Band: Vipassi Album: Śūnyatā Genre: Progressive Instrumental Metal/Death Metal Date of Release: 8th February 2016 Location: Melbourne, Victoria Reviewer: Chris Giacca For Fans Of: Job For A Cowboy, Ne Obliviscaris, A Million Dead Birds Laughing Track Listing: 1. Gaia (4:30) 2. Benzaiten (3:21) 3. Jove (4:02) 4. Sum (5:15) 5. Elpis (4:45) 6. Paradise (5:55) 7. Samsara (5:55) Some people, man. Some people just aren’t content with being in a band as great as Ne Obliviscaris, or having a project as jaw-dropping as A Million Dead Birds Laughing. No, some people need to further rub their superiority in everyone’s noses by collaborating with other similarly bullshit-talented musicians and produce banger after banger, as if they were born to run some weird musical sausage machine of some sort. Also this sausage machine is located in Melbourne, because of course it is. Melburnians absolutely love sausage, I read that in a sausage magazine. Vipassi is comprised of three members of Ne Obliviscaris, and Ben Boyle of AMDBL/Hadal Maw fame. Straight away, that more or less tells you all you need to know, really. I could conceivably not say another word about the music and you’d already probably have a good guess at how good Śūnyatā is just on reputation alone. That being said, great musicians make horrible music all the time, so let’s have a look anyway. And yes, Dave Mustaine, I am looking at you. Fucker. Straight off the bat, ‘Gaia’ sets the tone for the whole album, the intro a beautiful counterpoint to the punishing riffs that kick in immediately after. The fretless bass is really prominent in the...
Song Review: Flicker Rate – ‘Valhalla’

Song Review: Flicker Rate – ‘Valhalla’

Wanna help us help support local music? Check out our Patreon! Band: Flicker Rate Song: ‘Valhalla’ Genre: Instrumental, math rock, post-rock Date of release: 14/2/16 Location: Hastings, UK Reviewer: Chemikarl For Fans Of: Slint, Drive Like Jehu, Locktender Anybody reading this that possesses more than a passing familiarity with me (read: not many of you) certainly knows that for a couple of years, I used to play guitar in an ill-conceived, ill-fated band with my friend Jerry. Now, Jerry is one of my closest mates, and I love the guy to death, but I’m sure I made life fucking hell for him in that band. Combining trend-hopping hardcore with the most obvious of bedfellows, post-rock, and shoegaze, I forced a delirious cacophony of nonsense time changes and pointlessly complex guitar lines onto the band. For a brief amount of time, we terrorized the Sydney scene with barely concealed humble-brags about how much better our music was than yours, peppered with not-so-subtle hints that we’d totally love to play at the gig you’re organising next month. These days, not much has changed, except for the fact that I’m older, playing in a different band, and even more full of myself than before – plainly evidenced by me just opening a review about someone else’s music with 100 words about my own life. Like any good, Vonnegut-esque personal anecdote though, mine has a fairly obvious moral, and this is it: young musicians are, most of the time, almost intolerably pretentious, immature, or otherwise irritating. So it’s immediately surprising when one approaches their art in such a mature, grounded, and accomplished manner,...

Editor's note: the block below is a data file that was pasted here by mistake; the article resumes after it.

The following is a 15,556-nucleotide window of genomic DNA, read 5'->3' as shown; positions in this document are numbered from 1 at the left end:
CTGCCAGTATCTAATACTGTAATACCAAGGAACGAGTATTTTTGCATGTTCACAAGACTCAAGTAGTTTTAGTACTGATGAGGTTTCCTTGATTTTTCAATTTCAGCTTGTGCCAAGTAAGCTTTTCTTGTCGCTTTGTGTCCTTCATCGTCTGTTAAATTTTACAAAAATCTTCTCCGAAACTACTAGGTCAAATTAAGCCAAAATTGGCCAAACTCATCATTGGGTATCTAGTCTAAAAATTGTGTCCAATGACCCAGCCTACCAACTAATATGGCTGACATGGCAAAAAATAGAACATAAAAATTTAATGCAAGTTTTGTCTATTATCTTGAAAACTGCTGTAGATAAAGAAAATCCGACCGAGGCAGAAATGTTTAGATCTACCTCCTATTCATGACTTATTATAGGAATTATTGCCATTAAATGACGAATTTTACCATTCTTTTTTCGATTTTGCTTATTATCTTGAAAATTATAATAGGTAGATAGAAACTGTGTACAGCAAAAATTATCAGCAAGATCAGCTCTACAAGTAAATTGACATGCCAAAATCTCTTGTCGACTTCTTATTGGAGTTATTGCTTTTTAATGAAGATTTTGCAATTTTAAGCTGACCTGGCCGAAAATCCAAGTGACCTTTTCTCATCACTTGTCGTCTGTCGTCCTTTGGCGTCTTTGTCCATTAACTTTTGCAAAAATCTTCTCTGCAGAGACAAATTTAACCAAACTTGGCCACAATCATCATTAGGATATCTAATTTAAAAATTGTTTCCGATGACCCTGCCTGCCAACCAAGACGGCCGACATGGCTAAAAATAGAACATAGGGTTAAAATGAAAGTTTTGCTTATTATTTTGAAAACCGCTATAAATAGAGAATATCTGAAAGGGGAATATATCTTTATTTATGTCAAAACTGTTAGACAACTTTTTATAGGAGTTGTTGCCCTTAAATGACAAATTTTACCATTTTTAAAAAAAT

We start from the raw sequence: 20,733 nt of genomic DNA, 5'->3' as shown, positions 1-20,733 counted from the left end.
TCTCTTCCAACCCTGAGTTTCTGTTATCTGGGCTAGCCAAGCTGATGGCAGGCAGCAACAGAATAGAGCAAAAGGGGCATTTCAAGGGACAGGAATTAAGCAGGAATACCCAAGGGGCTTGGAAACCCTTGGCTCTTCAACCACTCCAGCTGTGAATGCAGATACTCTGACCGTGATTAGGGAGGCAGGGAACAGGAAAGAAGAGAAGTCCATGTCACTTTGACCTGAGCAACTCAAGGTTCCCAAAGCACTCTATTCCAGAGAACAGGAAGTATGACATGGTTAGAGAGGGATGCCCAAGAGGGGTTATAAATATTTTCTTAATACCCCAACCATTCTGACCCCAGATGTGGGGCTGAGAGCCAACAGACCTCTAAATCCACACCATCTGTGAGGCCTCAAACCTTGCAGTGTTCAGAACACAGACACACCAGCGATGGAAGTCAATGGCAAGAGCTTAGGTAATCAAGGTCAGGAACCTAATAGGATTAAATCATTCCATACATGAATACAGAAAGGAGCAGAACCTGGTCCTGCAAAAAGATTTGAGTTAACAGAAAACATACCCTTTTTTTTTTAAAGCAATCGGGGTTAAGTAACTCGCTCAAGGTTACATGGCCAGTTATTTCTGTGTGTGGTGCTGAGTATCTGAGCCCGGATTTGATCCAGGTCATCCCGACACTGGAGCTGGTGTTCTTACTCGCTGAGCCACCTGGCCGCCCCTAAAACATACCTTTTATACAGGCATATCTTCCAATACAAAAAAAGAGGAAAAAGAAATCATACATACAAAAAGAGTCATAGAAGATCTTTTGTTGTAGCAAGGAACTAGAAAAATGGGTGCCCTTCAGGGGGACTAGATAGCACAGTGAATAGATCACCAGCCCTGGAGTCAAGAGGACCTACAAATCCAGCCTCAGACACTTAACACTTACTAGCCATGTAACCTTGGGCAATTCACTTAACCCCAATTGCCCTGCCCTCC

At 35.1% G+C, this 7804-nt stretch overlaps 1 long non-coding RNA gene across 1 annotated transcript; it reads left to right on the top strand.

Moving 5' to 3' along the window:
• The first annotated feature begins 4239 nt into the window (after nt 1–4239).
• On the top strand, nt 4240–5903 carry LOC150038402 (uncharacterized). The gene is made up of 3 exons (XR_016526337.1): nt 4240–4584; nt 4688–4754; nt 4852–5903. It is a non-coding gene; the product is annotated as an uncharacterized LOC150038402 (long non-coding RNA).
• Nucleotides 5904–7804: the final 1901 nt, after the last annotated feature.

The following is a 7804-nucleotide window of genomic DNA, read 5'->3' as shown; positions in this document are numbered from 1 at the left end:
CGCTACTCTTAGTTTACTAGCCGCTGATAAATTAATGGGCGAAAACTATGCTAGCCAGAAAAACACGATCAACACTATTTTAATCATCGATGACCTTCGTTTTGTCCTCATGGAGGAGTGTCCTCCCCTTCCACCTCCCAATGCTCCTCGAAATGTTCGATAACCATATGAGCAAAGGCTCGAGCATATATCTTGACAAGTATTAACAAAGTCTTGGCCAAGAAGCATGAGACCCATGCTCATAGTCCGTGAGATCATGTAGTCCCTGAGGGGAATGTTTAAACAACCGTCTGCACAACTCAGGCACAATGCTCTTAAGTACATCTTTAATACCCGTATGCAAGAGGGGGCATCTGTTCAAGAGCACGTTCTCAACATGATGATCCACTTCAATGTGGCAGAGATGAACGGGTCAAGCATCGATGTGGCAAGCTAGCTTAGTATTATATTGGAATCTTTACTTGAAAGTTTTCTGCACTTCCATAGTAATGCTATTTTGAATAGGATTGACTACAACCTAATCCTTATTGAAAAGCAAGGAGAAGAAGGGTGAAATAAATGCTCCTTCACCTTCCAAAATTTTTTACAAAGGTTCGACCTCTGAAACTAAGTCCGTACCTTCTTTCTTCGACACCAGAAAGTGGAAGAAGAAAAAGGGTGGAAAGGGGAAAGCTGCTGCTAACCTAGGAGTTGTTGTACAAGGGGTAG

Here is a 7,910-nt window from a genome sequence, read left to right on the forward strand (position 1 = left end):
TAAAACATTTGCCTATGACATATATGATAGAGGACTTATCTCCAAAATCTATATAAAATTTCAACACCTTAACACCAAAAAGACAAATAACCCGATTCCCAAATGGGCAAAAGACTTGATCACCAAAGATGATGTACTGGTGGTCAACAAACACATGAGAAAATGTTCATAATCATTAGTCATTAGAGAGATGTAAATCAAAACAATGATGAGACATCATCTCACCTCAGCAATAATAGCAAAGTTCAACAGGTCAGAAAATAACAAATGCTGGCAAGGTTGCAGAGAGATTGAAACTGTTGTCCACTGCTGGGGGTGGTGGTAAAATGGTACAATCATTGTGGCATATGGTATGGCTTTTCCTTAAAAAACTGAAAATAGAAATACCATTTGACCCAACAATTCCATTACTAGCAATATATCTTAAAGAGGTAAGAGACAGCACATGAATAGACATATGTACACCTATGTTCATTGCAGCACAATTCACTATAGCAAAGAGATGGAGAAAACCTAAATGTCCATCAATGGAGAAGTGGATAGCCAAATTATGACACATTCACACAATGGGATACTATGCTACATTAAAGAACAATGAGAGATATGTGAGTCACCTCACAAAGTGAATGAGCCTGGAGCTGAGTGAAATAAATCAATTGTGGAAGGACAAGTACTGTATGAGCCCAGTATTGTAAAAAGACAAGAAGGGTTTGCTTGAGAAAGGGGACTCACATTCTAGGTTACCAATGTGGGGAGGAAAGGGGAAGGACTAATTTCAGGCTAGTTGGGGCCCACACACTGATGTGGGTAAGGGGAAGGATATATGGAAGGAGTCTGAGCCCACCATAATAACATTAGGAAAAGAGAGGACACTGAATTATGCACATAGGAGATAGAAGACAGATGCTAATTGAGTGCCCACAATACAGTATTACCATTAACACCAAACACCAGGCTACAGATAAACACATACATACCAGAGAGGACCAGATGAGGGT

Album Review: Sean Ashe – Flux

Album Review: Sean Ashe – Flux

Artist: Sean Ashe Album: Flux Genre: Instrumental/Shred Date of Release: January 12th, 2016 Location: Indiana, USA Reviewer: Chris Giacca For Fans Of: Plini, Joe Satriani, Marco Sfogli Track Listing: 1. Imagine 4:19 2. Memory Lane 3:28 3. Floating Thread 2:50 4. Luminescence 3:40 5. Creature (feat. Denis Chang) 2:41 6. Hemisphere 4:22 7. Meteor Eyes 5:10 8. Abandon 4:42 I’ve attempted to start this review a solid six times now. Six times, I’ve penned an intro. Six times, I’ve erased all trace of it. Six starts, for no results, thus far. This also happens to be my seventh listen-through of the masterpiece that is Flux, by Northern Indiana’s Sean Ashe. We often have instances where the line between correlation and causality is blurred, but rest assured, this is most certainly not one of them. Make no mistake, the reason for my literary profligacy is crystal clear. This album is a time-waster of the highest order, a licentious black hole of musical genius, the likes of which I’ve not come across since Plini‘s masterful Trilogy was released last year. In Flux, you have a myriad work of infectious melodies which will suck you in and command your attention for the full half-hour-and-change of its duration. Starting out, I’ll apply the same caveat to this review as I always do whenever reviewing this particular genre. The musicians that comprise the instrumental/shred/virtuoso genre are all consummate theorists and technicians to a man (or woman), and as such, it is incredibly difficult to split the hairs required to analyze how good their respective pieces of art are. And they are all exceptional works...